One of the really nice benefits of Netflix Instant is the ability to check out an interesting, lesser known director’s body of work. Brad Anderson, the director of today’s Netflix pick Session 9, also directed Transsiberian, Vanishing on 7th Street, and Happy Accidents, which are all available on Netflix Instant. This means that the majority of his work, minus The Machinist, starring a skeletal Christian Bale, is ready to be streamed from the comfort of your television. If nothing else, it results in an interesting mini-course of Brad Anderson films. Just think of the dinner party patrons you could impress with your new term “Andersonian”.

The overarching element of Anderson’s films is his attention to creating a palpable atmosphere. It could be argued that Anderson prioritizes these visuals and the subsequent atmosphere over plot. A perfect example of this thesis is Session 9. Session 9 begins with, and continuously leans on, its strongest component, an abandoned asylum. The makers of Session 9, Anderson and co-writer Stephen Gevedon, manage to create an effectively atmospheric horror film despite an uneven first act and even rockier bouts of exposition. They succeed in this because of that ambient style of Anderson. That atmospheric success could be dismissed by some because insane asylums are innately creepy. The argument could be made that very little work has to be done to create a feeling of dread when you are filming in an actual abandoned insane asylum, the atmosphere creates itself. That is when a knowledge of the director’s work is handy.


Anderson has continually shown skill in creating and utilizing the set pieces of his film to not only supplement the emotion of the movie, but to sometimes elevate a standard, borderline sloppy script into an effective experience. Like his other films, what Session 9 lacks in story is made up with pure tension created by the character’s surroundings. Session 9’s script deals with a group of people removing the asbestos from a crumbling insane asylum. Add in the requisite twist of this kind of horror movie, which is especially clunky on second viewing, and you have the basic idea of Session 9 all wrapped up.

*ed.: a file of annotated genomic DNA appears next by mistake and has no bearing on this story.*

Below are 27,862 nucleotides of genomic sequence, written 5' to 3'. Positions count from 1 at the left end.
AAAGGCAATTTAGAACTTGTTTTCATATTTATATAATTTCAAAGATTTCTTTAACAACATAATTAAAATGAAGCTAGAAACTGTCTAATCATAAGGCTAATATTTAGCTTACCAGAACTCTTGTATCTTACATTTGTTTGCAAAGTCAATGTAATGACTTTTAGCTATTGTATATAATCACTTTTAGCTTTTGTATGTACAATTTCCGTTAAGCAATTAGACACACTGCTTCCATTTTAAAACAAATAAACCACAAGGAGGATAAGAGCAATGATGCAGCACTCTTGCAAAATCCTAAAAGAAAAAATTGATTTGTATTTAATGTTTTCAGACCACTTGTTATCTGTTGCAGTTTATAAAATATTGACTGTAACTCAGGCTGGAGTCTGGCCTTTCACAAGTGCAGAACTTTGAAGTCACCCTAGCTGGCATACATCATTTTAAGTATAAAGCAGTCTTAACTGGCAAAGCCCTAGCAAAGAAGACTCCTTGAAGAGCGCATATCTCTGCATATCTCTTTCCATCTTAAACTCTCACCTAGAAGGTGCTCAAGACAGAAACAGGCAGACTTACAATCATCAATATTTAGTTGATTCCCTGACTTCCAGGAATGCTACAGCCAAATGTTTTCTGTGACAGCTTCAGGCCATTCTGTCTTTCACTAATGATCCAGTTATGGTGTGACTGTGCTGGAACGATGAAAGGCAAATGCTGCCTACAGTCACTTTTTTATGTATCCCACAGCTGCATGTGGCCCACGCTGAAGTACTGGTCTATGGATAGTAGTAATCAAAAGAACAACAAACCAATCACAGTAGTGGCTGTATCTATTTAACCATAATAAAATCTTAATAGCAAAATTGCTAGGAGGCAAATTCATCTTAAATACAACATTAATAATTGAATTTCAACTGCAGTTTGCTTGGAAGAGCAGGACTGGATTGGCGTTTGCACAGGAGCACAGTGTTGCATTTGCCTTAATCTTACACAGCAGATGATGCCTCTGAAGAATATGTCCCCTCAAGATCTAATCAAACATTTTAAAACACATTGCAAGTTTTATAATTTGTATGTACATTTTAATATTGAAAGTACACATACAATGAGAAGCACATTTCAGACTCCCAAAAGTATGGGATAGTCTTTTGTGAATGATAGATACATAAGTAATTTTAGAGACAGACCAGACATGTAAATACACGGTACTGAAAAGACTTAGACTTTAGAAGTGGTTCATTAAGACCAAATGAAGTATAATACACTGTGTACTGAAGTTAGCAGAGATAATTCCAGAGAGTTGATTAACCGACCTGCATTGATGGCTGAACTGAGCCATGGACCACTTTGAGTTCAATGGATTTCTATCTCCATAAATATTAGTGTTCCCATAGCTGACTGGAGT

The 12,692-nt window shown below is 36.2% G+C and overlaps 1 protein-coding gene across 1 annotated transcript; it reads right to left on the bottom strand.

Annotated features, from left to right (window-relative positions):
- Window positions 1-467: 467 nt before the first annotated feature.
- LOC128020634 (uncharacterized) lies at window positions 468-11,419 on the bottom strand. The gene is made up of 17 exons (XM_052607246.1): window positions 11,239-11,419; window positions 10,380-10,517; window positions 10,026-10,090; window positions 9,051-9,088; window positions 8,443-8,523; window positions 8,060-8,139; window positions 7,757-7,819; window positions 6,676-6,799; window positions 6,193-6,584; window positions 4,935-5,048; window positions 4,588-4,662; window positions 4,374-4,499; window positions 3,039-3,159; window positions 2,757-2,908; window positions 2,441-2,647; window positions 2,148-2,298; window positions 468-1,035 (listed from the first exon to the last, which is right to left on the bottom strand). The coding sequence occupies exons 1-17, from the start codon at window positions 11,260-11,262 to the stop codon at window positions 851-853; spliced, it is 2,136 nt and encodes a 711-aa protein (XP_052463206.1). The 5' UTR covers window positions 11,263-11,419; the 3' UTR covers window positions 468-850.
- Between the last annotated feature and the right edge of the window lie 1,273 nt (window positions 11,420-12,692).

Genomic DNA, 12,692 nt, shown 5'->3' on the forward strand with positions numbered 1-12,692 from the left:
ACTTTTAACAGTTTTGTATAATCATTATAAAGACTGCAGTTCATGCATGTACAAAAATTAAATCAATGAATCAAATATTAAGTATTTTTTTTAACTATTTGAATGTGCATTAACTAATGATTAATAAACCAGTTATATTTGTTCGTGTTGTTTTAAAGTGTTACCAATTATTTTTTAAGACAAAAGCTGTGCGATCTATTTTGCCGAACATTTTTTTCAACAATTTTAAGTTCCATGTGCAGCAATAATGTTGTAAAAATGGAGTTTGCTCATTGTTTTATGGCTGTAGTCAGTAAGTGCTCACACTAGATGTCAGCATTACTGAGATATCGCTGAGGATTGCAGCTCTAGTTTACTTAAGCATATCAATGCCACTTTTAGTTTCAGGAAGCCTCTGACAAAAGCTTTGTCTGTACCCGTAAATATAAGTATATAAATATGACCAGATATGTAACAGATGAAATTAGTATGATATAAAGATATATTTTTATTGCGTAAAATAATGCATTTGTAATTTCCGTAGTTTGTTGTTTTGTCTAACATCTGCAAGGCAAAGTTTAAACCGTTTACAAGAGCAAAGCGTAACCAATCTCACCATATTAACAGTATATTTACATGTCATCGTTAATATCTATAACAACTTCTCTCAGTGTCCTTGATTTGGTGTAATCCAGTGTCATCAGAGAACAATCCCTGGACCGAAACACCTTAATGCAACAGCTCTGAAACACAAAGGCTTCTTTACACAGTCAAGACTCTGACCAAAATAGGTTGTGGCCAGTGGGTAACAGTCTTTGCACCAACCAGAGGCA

When viewing the film though, there is the feeling the audience doesn’t have this story wrapped up in the slightest. Beyond the successful presentation and utilization of the asylum within the film, what allows Anderson to elevate Session 9 from a cookie cutter creepy asylum movie into an unsettling character study is a particularly effective use of voice over. This voice over comes to us in the form of taped recordings of an interview with a particularly disturbed mental patient that used to call the building home. The overall dread these recordings instill for the audience explain why they exist, but in true Andersonian style(see, isn’t that fun to say?), this voice supplies more than a simple creep factor. Through cross cutting and pure voice over moments, the recorded voice not only becomes an atmospheric tool, it plays as a story that runs parallel to Session 9’s own protagonist. As this fact becomes clearer and clearer, the dread and tension can’t help but be raised as well.


And this is truly where Anderson succeeds as a director. There may be sloppy exposition and giant leaps of logic in his films, but it is usually overcome by the visceral connection of the human senses. In Session 9 especially, what the audience sees, hears, and subsequently feels, ultimately overcomes any story shortcomings and creates an experience that will leave most horror fans a little shaken.